DOH open to deploying experts in Ebola-hit countries-A A +A
Tuesday, August 5, 2014
THE Department of Health (DOH) expressed readiness on Tuesday to deploy medical professionals to help contain the Ebola outbreak in West Africa.
In a press conference, Health Secretary Enrique Ona said they are prepared to deploy health workers if agreed upon by the Inter-Agency Task Force of the government.
"We have the experts here and we will consider that in our discussion because we heard that there is a real shortage of personnel there," said Ona.
DOH spokesperson Dr Lyndon Lee Suy further said that their meeting to determine if they will be sending experts to Ebola-hit countries.
"We will look into all factors such as if we send our people, will they be helpful or a nuisance there. Also, if we send them out, will they be able to help but also risk the possibility of getting the virus. We want to look into all of these first," said Lee Suy.
On Monday night, the World Health Organization (WHO) appealed to the international community to provide them with doctors, nurses, health staff, and other public health staff in a bid to combat the deadly Ebola disease menacing Guinea, Liberia, and Sierra Leone.
"We are looking at hundreds of international staff that we would like to get into region as fast as possible,” said WHO Spokesman Gregory Hartl.
Based on the latest data from the WHO, there are already 1,603 cases including 887 deaths reported from Guinea, Liberia, Nigeria, and Sierra Leone.
In the meantime, the DOH chief said it remains on top of the situation in terms of ensuring that the virus will not penetrate the country by closely monitoring all possible ports of entry such as by requiring arriving passengers to fill-up Health Declaration Checklists.
This, he said, does not yet include the requirement for a medical clearance with the local health authorities from the country of employment.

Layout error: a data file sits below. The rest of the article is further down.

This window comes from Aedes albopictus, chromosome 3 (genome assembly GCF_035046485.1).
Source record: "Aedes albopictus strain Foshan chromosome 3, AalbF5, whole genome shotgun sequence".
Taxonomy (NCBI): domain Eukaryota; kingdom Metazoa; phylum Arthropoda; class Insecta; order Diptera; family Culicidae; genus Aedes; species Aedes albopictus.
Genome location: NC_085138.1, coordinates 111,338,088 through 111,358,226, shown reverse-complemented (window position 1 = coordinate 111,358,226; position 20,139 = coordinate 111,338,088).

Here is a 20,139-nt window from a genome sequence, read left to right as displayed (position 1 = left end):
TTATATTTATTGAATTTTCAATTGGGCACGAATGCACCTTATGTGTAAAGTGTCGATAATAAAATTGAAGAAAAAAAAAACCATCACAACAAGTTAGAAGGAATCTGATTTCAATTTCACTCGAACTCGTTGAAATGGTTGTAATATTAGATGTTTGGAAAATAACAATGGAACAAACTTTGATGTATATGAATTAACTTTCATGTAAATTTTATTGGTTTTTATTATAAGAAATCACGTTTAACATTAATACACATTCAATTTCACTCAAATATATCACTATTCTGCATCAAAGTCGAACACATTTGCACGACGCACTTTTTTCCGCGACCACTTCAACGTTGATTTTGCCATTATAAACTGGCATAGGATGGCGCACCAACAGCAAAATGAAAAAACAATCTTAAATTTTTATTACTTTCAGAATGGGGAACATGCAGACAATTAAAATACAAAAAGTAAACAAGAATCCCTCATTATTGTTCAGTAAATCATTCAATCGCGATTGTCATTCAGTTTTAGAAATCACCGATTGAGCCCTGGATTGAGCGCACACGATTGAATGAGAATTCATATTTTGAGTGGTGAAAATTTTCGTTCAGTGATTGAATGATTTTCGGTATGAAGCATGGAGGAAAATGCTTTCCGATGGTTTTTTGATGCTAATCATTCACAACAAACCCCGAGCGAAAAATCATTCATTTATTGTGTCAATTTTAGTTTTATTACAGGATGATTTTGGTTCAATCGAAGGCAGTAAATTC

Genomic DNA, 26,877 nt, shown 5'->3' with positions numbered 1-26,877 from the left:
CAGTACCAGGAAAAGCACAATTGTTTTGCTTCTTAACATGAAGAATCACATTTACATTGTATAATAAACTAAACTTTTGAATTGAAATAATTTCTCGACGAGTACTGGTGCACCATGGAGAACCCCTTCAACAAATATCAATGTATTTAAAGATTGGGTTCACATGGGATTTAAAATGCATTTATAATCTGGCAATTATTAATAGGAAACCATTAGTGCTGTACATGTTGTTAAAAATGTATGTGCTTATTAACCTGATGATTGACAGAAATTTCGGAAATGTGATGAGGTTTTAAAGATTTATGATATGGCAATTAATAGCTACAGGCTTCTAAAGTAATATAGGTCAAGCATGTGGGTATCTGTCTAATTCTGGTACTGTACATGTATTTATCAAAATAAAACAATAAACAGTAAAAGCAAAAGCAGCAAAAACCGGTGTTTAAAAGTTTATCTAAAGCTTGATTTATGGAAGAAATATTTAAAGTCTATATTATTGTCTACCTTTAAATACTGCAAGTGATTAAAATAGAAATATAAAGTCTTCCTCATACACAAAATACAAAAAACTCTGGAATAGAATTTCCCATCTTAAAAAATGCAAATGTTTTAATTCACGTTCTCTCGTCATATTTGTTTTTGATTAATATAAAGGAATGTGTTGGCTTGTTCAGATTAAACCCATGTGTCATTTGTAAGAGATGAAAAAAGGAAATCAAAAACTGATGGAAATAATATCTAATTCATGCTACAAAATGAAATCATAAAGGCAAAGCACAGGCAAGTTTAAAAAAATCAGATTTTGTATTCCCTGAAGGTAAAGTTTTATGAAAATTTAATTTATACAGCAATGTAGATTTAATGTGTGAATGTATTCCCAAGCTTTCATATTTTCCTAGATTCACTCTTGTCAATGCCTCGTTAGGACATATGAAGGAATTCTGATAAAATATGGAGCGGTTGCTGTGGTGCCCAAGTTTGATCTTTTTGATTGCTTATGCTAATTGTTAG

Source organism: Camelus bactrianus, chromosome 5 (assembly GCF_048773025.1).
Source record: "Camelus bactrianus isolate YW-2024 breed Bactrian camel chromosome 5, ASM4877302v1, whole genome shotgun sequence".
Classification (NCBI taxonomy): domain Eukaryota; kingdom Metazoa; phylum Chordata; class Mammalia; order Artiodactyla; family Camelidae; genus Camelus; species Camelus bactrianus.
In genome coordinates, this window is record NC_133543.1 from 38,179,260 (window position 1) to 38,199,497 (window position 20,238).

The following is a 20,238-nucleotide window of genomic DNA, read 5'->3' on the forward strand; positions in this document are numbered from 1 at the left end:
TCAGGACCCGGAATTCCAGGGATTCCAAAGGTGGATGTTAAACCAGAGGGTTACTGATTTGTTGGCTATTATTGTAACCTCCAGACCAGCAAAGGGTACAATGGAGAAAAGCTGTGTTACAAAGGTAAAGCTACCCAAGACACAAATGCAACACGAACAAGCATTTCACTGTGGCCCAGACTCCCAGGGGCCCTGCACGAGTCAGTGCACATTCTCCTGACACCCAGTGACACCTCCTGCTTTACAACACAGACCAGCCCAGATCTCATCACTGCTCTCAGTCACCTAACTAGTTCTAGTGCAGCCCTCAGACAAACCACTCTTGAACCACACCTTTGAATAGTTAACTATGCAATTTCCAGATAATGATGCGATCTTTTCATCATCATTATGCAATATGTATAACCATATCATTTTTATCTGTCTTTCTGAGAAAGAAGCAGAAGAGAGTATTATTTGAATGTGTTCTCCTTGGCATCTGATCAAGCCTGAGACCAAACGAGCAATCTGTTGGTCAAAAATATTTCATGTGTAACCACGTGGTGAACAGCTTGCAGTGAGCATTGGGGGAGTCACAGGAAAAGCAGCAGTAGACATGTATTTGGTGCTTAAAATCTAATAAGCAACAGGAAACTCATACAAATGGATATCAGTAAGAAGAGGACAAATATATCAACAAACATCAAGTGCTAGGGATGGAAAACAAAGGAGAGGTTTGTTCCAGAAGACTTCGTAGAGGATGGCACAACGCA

"We are still Ebola-free. But we are on our toes," assured Ona. "We are ready and, at the same time, do not worry. We assure you that the national government has taken all the necessary measures so that the virus does not reach our country."
To note, seven of the 15 Filipinos that recently returned from Sierra Leone remain under close monitoring by the DOH for possible symptoms of the Ebola disease.
And even in the case of having an Ebola positive case, Ona assured that the Research Institute for Tropical Medicine (RITM) is capable of handling them.
"If the Ebola affects a Pinoy passenger, we have all the necessary capacity, laboratory tests as well as yung the so-called negative pressure rooms, where we will confine them and treat them," said Ona.
Ebola is a severe, infectious, often fatal disease in humans and primates (monkeys, gorillas and chimpanzees) caused by infection from the Ebola virus.
It can be transmitted through close contact with: blood secretions, organs or other bodily fluids of infected animals, body fluids and stools of an infected person, through contaminated needles and soiled linen used by infected patients, or direct contact with the body a deceased person.
Signs and symptoms of infection with Ebola virus include fever, headache, intense weakness, joint and muscle pains and sore throat; this is followed by vomiting, diarrhea, stomach pain, rash, impaired kidney and liver function, and in some cases, both internal and external bleeding; sometimes, rash, red eyes, hiccups and bleeding from body openings may be seen in some patients.
The DOH said suspected cases should be taken immediately to the nearest health facility for medical attention, as severe cases require intensive supportive care. (HDT/Sunnex)